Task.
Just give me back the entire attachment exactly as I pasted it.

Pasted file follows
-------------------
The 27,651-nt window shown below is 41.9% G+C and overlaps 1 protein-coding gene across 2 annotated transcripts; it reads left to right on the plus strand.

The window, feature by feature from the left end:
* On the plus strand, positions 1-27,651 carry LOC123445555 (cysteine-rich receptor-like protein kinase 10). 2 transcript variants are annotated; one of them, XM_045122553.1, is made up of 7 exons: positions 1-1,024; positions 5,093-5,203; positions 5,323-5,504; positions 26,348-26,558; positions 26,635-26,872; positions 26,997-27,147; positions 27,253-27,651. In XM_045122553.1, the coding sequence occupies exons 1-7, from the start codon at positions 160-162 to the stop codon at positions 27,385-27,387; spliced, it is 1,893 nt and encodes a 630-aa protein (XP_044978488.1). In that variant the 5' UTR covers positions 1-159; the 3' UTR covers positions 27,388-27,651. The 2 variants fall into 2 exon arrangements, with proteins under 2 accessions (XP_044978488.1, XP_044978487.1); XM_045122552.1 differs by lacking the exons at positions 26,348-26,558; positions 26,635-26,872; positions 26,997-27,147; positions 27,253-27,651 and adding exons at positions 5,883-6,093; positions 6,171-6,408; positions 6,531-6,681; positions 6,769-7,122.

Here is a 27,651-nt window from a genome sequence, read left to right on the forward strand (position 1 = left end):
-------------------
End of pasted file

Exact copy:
The 27,651-nt window shown below is 41.9% G+C and overlaps 1 protein-coding gene across 2 annotated transcripts; it reads left to right on the plus strand.

The window, feature by feature from the left end:
* On the plus strand, positions 1-27,651 carry LOC123445555 (cysteine-rich receptor-like protein kinase 10). 2 transcript variants are annotated; one of them, XM_045122553.1, is made up of 7 exons: positions 1-1,024; positions 5,093-5,203; positions 5,323-5,504; positions 26,348-26,558; positions 26,635-26,872; positions 26,997-27,147; positions 27,253-27,651. In XM_045122553.1, the coding sequence occupies exons 1-7, from the start codon at positions 160-162 to the stop codon at positions 27,385-27,387; spliced, it is 1,893 nt and encodes a 630-aa protein (XP_044978488.1). In that variant the 5' UTR covers positions 1-159; the 3' UTR covers positions 27,388-27,651. The 2 variants fall into 2 exon arrangements, with proteins under 2 accessions (XP_044978488.1, XP_044978487.1); XM_045122552.1 differs by lacking the exons at positions 26,348-26,558; positions 26,635-26,872; positions 26,997-27,147; positions 27,253-27,651 and adding exons at positions 5,883-6,093; positions 6,171-6,408; positions 6,531-6,681; positions 6,769-7,122.

Here is a 27,651-nt window from a genome sequence, read left to right on the forward strand (position 1 = left end):